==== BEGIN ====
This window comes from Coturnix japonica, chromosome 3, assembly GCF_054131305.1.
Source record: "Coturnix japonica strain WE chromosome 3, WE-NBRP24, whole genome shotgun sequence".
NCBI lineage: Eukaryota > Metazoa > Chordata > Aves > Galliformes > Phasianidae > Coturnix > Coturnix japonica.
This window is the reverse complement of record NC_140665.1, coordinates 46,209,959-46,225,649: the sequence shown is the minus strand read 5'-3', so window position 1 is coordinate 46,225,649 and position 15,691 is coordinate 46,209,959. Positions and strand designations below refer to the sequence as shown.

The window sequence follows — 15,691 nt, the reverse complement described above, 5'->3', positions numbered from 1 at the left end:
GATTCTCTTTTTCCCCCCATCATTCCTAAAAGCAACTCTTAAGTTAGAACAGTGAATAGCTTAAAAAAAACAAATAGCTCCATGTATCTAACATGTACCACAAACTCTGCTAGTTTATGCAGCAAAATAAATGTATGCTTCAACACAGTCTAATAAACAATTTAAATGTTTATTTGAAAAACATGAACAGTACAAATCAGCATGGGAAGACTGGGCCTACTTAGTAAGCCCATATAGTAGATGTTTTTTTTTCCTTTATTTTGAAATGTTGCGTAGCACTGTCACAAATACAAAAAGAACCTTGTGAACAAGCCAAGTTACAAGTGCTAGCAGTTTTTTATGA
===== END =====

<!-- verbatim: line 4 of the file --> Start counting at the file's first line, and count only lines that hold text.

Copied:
This window is the reverse complement of record NC_140665.1, coordinates 46,209,959-46,225,649: the sequence shown is the minus strand read 5'-3', so window position 1 is coordinate 46,225,649 and position 15,691 is coordinate 46,209,959. Positions and strand designations below refer to the sequence as shown.